27 Oct Abrabandi Ikat: Central Asia’s Most Precious Textile
Although ikat weaving has emerged from different parts of the world, with its original source still unclear, it is the silk ikat from Central Asia, defined as abrabandi, meaning “bound-cloud”, that is certainly the most striking. These ikats are made using a resist dye technique whereby the warp yarns (vertical threads) are bound and hand-dyed before being woven with the weft yarns (horizontal threads). Such binding and dying processes are extremely complex and the more colours and more complex the patterns are, the more admired the abrabandi robe is. After all, the attention to detail and finely tuned skills of abrabandi masters is suitably couture. Time-honoured processes are highly valued and continue to be taught to young apprentices.
Here are 8 interesting facts on Central Asia’s most precious textile!
- The cradle of abrabandi weaving traditions is the Fergana Valley, where patterns and techniques have been developed and refined over generations alongside motifs stretching back to ancient times.
- The silk used to make the most expensive abrabandi robes was first brought to the region from China. As the Fergana valley sat at the heart of the famed Silk Road, and was a direct route between China and the Roman world, it was introduced to Chinese silk at a very early period. The Chinese kept their silkworms and the process of reeling a close guarded secret, however, over time, the Chinese prohibition on the export of silkworms became ineffectual; they were no longer able to hide their highly sought-after textile methods. Bukhara became the centre of silk production, and was later passed to the city of Margilan, where Central Asian silks were traded to Baghdad, Kashgar, Khorasan, Egypt and Greece along the great Silk Road.
- It was in fact Central Asia’s women who mastered the art of silk weaving. They learnt the ancient yet subtle art of unwinding cocoons and began using the finest threads in weaving. The process was time-consuming and an incredibly complex skill that transformed the material into a jewel, which was often substituted for money.
- In the past, it took a number of skilled artisans to produce a silk abrabandi The chizmachi, designer, who carried up to forty traditional patterns in their heads, first drew their designs using a stick dipped in soot, tracing the movement of the design and showing where the threads were to be tied. According to the chizmachi’s design, the abrbandchi, artist, then tied bunches of threads together, and passed them onto the kukchi, dyer, who worked with up to seven different dyes in order to get the colour right for each thread. The threads were then unwounded, straightened and stretched, ready to be weaved by the ‘cloud-tiers’.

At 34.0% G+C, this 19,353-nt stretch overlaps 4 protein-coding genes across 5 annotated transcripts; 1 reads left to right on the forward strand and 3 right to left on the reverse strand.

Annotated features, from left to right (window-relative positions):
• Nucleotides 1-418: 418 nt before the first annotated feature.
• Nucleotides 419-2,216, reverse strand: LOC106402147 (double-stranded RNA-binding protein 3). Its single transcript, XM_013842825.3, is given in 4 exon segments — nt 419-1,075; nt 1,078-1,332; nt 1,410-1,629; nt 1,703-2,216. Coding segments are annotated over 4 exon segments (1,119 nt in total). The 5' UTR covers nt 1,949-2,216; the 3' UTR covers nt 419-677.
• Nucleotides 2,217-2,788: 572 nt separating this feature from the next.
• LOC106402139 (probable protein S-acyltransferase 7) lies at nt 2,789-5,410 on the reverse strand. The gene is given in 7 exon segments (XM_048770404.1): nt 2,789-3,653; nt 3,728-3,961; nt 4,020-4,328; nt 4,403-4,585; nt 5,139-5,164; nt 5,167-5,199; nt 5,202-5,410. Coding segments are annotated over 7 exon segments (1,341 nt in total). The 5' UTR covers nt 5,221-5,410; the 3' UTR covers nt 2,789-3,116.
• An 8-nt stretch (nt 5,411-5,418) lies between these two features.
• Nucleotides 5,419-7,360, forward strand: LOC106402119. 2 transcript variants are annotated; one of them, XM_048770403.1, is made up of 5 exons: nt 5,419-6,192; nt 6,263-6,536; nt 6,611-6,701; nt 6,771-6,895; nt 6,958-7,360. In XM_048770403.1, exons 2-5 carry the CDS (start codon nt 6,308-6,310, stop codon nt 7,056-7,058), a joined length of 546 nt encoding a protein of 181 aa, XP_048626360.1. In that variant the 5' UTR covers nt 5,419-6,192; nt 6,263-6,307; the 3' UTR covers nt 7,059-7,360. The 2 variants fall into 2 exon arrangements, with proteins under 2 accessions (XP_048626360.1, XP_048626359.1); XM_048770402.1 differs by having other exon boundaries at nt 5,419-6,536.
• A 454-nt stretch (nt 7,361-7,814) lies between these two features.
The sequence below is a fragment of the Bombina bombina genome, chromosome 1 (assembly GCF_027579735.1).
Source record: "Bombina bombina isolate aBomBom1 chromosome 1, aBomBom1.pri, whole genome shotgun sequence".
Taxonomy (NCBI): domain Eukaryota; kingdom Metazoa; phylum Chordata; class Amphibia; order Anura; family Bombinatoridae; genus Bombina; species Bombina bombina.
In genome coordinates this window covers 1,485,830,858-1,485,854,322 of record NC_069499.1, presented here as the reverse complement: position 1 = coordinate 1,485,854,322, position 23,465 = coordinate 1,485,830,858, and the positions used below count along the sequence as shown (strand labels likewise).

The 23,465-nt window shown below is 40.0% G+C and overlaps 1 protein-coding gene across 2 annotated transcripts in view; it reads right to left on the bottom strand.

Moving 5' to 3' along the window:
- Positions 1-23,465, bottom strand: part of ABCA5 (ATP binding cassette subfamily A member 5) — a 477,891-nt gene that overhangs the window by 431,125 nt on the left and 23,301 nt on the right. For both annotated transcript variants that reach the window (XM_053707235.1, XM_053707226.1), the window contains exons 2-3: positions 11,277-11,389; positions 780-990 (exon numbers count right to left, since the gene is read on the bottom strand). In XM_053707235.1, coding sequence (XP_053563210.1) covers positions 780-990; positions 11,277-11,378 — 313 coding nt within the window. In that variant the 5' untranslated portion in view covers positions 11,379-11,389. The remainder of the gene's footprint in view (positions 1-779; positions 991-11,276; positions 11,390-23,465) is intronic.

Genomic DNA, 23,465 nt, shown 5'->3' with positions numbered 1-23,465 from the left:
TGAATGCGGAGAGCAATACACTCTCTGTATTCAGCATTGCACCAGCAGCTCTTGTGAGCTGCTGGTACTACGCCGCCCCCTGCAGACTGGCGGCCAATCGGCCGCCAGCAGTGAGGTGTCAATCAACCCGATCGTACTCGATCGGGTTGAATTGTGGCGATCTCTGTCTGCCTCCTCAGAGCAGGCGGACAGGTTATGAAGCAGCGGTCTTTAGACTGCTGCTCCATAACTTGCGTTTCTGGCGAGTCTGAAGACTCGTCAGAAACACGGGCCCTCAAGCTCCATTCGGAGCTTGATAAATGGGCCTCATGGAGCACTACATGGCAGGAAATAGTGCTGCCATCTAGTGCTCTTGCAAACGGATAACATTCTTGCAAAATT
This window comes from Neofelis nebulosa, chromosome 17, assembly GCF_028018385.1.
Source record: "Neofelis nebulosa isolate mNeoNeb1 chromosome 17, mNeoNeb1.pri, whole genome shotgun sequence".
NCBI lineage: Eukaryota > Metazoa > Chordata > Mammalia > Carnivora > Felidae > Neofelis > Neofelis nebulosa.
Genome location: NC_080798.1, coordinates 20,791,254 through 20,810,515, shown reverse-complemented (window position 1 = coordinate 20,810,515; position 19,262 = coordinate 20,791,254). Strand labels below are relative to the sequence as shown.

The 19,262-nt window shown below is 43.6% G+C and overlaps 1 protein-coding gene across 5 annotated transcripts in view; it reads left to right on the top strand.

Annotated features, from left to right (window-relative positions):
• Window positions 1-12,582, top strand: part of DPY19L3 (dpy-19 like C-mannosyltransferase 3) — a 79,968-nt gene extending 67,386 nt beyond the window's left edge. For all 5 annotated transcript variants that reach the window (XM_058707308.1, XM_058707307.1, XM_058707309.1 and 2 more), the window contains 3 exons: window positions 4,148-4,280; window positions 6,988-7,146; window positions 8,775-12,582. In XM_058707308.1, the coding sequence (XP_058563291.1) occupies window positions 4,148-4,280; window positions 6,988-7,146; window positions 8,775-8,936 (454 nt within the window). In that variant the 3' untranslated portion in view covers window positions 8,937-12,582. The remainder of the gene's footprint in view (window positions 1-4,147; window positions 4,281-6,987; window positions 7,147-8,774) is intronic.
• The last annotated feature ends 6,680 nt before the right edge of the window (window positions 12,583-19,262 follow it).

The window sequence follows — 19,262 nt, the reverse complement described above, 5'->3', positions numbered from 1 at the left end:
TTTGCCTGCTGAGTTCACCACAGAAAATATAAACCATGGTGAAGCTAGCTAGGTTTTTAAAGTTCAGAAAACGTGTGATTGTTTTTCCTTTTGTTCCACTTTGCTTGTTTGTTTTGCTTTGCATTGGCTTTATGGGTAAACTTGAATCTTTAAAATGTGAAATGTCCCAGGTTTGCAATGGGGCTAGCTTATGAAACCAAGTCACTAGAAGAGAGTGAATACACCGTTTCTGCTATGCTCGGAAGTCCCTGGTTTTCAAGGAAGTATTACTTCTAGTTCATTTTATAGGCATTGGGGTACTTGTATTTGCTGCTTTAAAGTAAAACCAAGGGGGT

- Once abrabandi ikats were woven and taken off the loom, they were always treated with a coat of egg white and a paste of glue, which not only strengthened the fabric but also rendered it water-resistant!
- The rich colours on abrabandi ikats were obtained from all-natural resources; the colour yellow derived from saffron, gold from the dried rind of pomegranates, red from crushed cochineal insects, brown from walnut husk and blue from the indigo plant imported from the Indian subcontinent. However, the recipes for such dyes were closely held secrets of Jewish merchants and artisans, who lived in Central Asia’s oasis cities of Bukhara, Tashkent and Samarkand and strived during the artful era of Timur (14th century).
- From the 12th century onwards, abrabandi robes became highly esteemed icons of status and were worn by both Central Asian men and women during special festivities. They were also used as dowries, to wrap newborn babies and were gifted to honour guests and foreign emissaries in courts – their quality reflecting the status of the recipient. Wealthy Central Asian merchants also adorned themselves with up to ten layers of abrabandi robes, displaying their wealth and status in a most flamboyant manner.
- The true masterpiece of Central Asian abrabandi weaving was the silk Khan Atlas. Originating from the city of Margilan, it was revered for its beauty, unique pattern and noble opalescence and became the defining symbol of Central Asian territories, its colourful patterns encrypting the philosophy of abrabandi masters and their artistic taste.